Probably, that's not an unfamiliar phrase in this gathering. Many college students by the end of their sophomore year are mentally "burned out. Often they've been pushed, from infancy onward, to get high grades, to get into the "good" prep schools, to get into the "good colleges." By the second year of college they’re high on brainwork, but rather low on human experience. Their closest contact with "real life," has often been, teaching tennis in the summer at the club or a Christmas-time job at the post-office.
The young men and women we get in the Peace Corps — 90 percent college graduates — are still in search of "real life"—in search of reality. In a sense they are fugitives from the groves of academe. They have four years of college behind them, and now they want some graduate "experience in the world." Another thing about these Volunteers: — When they enter the Peace Corps many of them are uncertain about their major fields of academic study. Then they go Overseas for two years, get more experience, more responsibility, more personal stress, than they have ever known before. And when they come home, many of them suddenly have switched their majors. Engineers turn into psychologists, agriculturalists to anthropologists, business majors to history teachers, psychology majors to students of international affairs.
These are not people returning from a vacation abroad, or from mere study abroad. These are veterans of two full years of trying situations and strenuous circumstances. These are people who now knew the interiors, the folkways, and some of the languages of the world's civilizations. People whose sense of purpose, whose aims, whose articles of faith 'have been tempered under fire, who had encountered reality on its own terms, who have finally discovered the world they'd heard so many rumors about—the world beyond college now.
And what happened as a result of this journey into reality? Did our Peace Corps Volunteers not only change their interest but revolt against education itself? No…they did not. When the first 545 Volunteers returned to the United States, nearly half of them resumed their academic education, most of them at the graduate level. 99 of them won assistantships, fellowships, or scholarships. The reality they encountered in the field had not been left behind. The Volunteers brought it to the classroom with them.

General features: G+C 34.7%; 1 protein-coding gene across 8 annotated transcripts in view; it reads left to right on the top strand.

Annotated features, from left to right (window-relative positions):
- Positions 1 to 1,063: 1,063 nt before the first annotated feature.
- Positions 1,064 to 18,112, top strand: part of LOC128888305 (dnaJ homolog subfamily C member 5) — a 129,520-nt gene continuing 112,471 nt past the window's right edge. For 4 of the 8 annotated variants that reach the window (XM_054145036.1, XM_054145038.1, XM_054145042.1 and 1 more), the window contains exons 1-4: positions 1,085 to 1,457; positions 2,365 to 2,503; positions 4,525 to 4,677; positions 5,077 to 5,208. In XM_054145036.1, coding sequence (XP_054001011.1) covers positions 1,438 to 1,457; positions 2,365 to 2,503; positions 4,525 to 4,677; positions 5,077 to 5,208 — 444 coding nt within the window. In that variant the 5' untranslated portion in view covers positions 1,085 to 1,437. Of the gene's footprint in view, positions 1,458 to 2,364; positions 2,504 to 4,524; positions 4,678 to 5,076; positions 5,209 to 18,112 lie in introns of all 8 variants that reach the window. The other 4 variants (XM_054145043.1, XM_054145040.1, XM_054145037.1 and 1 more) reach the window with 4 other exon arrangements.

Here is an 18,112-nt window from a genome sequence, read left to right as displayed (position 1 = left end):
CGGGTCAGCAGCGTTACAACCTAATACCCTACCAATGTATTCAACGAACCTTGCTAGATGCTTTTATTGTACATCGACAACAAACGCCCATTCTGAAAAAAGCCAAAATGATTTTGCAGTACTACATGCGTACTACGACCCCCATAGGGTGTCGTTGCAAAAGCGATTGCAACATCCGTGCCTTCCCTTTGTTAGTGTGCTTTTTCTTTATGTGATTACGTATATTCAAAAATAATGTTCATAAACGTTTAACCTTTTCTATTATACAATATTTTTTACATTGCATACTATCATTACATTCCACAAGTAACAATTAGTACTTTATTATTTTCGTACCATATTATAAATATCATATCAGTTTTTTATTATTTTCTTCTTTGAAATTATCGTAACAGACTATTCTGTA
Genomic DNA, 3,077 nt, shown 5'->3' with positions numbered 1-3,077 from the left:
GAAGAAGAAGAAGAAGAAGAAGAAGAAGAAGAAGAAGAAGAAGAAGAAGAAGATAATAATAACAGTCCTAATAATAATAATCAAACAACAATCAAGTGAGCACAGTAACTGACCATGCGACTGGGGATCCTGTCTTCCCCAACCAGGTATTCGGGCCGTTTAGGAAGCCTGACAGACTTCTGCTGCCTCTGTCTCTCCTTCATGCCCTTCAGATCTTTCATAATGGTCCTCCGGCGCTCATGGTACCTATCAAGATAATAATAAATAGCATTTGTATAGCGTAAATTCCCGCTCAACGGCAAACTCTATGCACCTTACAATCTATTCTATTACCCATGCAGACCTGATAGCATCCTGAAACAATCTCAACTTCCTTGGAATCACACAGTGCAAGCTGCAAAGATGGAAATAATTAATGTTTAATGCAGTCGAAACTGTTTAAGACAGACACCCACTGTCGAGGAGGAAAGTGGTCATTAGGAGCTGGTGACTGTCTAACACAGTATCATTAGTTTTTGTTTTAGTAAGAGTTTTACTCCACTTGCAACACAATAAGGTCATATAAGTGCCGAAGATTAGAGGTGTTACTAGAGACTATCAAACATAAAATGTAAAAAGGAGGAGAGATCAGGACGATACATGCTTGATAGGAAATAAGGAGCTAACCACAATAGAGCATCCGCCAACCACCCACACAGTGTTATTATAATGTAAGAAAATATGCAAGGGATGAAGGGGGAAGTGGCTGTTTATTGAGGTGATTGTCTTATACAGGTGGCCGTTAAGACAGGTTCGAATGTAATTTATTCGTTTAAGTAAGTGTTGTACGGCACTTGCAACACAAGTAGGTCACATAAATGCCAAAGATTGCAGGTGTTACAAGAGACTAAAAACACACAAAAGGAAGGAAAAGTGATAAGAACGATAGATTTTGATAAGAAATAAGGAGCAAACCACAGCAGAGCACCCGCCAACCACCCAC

Gray Cowan, Director of Columbia University's African Studies Program, was one of the people who noticed this. "We now have a number of former volunteers who served in Africa and have come back to study here,' He said. "They are head and shoulders above the rest of the students in the program. Their 'higher degree of motivation and. greater insight result in a superior academic performance. The more of these returning volunteers we can get, the better."
The Peace Corps, of course, didn't invent reality. Nor was it the first to reveal what the experience of reality can bring to the classroom. College teachers who taught the 2 million World War II GI veterans say these men were their best students... They were men with serious questions, men who were not merely interested in exams and marks, but concerned about the relationship between their studies and the problems of their own lives, and the great problems of the world. They had returned from the crucible of war, as lamps to be lit, not pitchers to be filled. The pace and sophistication of their school work was edifying and exhilarating to their teachers...deeply rewarding to the students themselves.
This seems to be quality also of our Peace Corps Volunteers who are returning to school. Many are holders of bachelor's degrees who decided to take two years of service as an interval between college and graduate school. Many are undergraduate students on a two-year leave of absence. As a matter of fact, one out of every seven men and women serving in the Peace Corps is— in one sense — a college drop-out. Yet all of them - including the "drop-outs" — are doing a terrific job. There are 7,412 Peace Corps Volunteers and trainees today. 1,217 of them attended college, but had not graduated when they joined the Peace Corps. Almost all of these "drop outs" plan to return to college when they complete their Peace Corps service. It's safe to say that, having stretched out their education for at least two years, they'll stretch it out for the rest of their lives. They are the students who will become those permanently, self-educating citizens colleges hope to produce.